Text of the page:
Clegg, Brian. Gravity: How the Weakest Force in the Universe Shaped Our Lives. New York: St. Martin's, 2012. Hardcover. +336 pages. $25.99. Release date: 22 May 2012.
Full disclosure: I received a digital advance copy of this book from the publisher for review.
Gravity is one of those books that is trying to do two things and doing neither very well. At once, it's attempting to be a history of gravity as we know it and to explain gravity as well as possible in layman's terms, but reading through it, I found it a huge disappointment on both sides.
This is partly because of the organization. Clegg jumps around from historical ideas to explanation with little to no transition. I'm not sure that there would have been a better way to organize the book--after all, one must understand Newton before one gets to Einstein, but it's not well done.
I think the largest problem is that Clegg is not a historian of science, and I'm inclined to think that he had a bad experience with one somewhere in his career--either that, or he is one of those unfortunate souls who got to college, realized that things did not work the way he'd been told in high school and has continued to resent it the rest of his life. Most of the beginning part of the book is correcting misconceptions from high school science and history, which I truly have no problem with. After all, Clegg does address the fact that the Greeks and the medieval world knew that the world was round, for example. He points out that Christianity and Islam in the Middle Ages did not repress science, but encouraged it, and he points out that the medieval world, while not yet at the point to recognize that the earth was not the center of the universe, did realize that the earth rotated.
Yet at the same time, Clegg's also correcting things that really don't matter. No, according to the Gregorian calendar change, Galileo did not die the same year Newton was born. But does it really matter? And is the brief digression into Latin philology necessary? And Clegg makes assumptions about the feelings of scientists without any evidence for them, sending him into one-sentence flights of fancy that is incredibly distracting from the rest of the text. The same thing goes for a brief discussion about the inside-out nature of anti-space and his completely gratuitous mention of Galaxy Quest, without any real meat to the analogy.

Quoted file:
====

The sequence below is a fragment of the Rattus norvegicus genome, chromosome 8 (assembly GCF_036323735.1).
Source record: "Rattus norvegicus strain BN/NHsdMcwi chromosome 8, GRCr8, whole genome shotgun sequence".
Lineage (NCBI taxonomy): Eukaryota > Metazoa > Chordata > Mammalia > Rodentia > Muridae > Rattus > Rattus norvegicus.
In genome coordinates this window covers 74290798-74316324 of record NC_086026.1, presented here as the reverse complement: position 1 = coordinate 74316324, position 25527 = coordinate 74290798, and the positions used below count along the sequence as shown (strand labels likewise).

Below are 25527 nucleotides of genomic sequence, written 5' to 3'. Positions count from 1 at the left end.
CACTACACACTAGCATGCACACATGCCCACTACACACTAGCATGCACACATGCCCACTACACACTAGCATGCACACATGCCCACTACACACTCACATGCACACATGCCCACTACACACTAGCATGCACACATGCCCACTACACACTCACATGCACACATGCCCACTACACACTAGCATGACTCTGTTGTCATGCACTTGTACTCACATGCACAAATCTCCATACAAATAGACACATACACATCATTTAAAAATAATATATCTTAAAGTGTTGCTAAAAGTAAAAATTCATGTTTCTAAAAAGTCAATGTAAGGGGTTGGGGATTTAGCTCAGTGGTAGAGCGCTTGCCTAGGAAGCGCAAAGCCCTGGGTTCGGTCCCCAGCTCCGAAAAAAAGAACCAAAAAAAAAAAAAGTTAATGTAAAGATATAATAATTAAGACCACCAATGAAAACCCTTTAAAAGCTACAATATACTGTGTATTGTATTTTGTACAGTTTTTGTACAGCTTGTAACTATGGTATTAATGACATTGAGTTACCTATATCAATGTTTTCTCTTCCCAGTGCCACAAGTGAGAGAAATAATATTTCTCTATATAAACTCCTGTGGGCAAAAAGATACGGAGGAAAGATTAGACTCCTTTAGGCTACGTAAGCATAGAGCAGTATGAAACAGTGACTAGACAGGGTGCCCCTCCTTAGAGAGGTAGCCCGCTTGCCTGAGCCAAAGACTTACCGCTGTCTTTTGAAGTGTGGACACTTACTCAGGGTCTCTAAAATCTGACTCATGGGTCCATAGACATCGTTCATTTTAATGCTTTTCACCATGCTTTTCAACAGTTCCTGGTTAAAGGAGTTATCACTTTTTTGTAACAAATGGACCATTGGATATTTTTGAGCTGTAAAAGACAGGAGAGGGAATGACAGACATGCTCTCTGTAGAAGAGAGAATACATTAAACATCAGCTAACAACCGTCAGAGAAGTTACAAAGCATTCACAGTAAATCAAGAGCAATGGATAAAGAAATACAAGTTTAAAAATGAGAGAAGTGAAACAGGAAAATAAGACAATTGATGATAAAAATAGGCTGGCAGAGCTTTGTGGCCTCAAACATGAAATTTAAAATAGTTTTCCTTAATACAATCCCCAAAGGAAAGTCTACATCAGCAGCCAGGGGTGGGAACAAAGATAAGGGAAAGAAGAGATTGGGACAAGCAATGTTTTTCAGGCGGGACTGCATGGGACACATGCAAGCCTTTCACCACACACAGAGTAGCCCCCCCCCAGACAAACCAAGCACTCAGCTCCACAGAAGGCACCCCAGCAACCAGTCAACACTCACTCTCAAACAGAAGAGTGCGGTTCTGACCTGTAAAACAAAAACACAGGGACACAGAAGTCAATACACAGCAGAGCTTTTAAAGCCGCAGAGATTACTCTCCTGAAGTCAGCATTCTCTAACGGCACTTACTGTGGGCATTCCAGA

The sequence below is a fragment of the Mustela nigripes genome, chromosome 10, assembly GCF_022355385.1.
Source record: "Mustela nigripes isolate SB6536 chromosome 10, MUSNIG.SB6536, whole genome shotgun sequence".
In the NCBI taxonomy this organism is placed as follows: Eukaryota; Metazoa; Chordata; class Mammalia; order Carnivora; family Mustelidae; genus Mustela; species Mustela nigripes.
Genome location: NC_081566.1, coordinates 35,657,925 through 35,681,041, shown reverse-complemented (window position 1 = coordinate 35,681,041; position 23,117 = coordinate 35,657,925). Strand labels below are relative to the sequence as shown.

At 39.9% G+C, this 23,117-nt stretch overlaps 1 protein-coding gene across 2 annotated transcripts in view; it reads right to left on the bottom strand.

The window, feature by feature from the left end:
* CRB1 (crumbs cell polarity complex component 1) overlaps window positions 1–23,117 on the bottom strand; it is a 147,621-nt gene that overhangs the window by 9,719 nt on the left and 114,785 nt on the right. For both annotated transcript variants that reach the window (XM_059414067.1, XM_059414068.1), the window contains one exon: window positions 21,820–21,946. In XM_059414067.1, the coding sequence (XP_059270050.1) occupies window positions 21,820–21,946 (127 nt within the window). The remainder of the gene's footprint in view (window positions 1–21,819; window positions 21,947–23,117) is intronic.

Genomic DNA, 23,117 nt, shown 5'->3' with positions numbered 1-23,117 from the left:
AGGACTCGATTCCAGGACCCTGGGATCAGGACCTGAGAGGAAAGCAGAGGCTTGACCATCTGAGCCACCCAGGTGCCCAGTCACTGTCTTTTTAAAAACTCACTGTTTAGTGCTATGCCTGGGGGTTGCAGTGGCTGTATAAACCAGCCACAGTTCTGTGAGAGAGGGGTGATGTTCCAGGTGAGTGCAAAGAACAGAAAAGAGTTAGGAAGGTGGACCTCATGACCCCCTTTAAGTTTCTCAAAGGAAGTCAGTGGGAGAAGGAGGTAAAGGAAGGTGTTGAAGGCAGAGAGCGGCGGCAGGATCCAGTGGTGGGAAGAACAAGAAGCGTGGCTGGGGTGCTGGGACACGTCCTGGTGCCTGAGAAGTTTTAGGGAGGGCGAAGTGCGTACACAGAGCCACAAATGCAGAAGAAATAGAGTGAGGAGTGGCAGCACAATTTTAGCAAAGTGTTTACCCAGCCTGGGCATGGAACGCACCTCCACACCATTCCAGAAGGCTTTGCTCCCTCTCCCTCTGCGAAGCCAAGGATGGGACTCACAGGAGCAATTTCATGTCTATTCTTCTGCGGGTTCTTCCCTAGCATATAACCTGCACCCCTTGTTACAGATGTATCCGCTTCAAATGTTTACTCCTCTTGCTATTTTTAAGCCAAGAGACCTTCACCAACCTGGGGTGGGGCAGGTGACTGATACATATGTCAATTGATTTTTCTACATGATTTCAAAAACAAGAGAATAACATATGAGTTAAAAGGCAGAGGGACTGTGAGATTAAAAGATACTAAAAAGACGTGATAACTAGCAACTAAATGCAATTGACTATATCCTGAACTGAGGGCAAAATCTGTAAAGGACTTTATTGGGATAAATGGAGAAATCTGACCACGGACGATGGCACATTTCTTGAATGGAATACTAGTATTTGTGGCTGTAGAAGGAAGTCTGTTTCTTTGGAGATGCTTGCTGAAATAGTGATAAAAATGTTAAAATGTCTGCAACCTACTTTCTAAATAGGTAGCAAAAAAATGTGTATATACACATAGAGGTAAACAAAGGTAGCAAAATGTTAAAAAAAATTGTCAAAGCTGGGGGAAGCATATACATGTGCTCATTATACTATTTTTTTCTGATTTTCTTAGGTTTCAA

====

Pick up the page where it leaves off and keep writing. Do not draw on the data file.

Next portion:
Clegg is best at underscoring some of the newer developments, such as Horava Gravity, which he claims may, if future experiments work out, may someday reconcile Newtonian physics and general relativity. These are relatively new developments, which I'd not heard of. Granted, while I am an English professor, the history of science is one of my specialties, and I'm by no means ignorant of much of what he's saying.
One section which really bothered me was Clegg's digression regarding the rubber sheet analogy. Oftentimes, physicists use the rubber sheet analogy to explain how space-time is warped by gravity. Here's an illustration from Stanford (from an article about Gravity Probe B, which Clegg does discuss in the book) that might help explain.
Clegg's point is not that this is necessarily wrong, but that it's overly simple--we forget that it's distorting space-time, not just space. That's all well and good, but the digression wasn't necessary. Clegg could have made the point without the need to attack the model.
And I suppose that's the real problem with this book. Clegg is constantly on the offense, either against bad history, bad illustrations, bad politicians who are cutting money from projects, and bad scientists who are letting them. His explanations aren't clear, and the book itself would be immensely improved by illustrations for visual learners.
All in all, if you want a good explanation of gravity and the way quantum mechanics may work with relativity, go read Brian Greene's The Elegant Universe or watch the NOVA series. It may not be as up-to-date as Clegg's, but you'll learn more and you'll learn it more easily.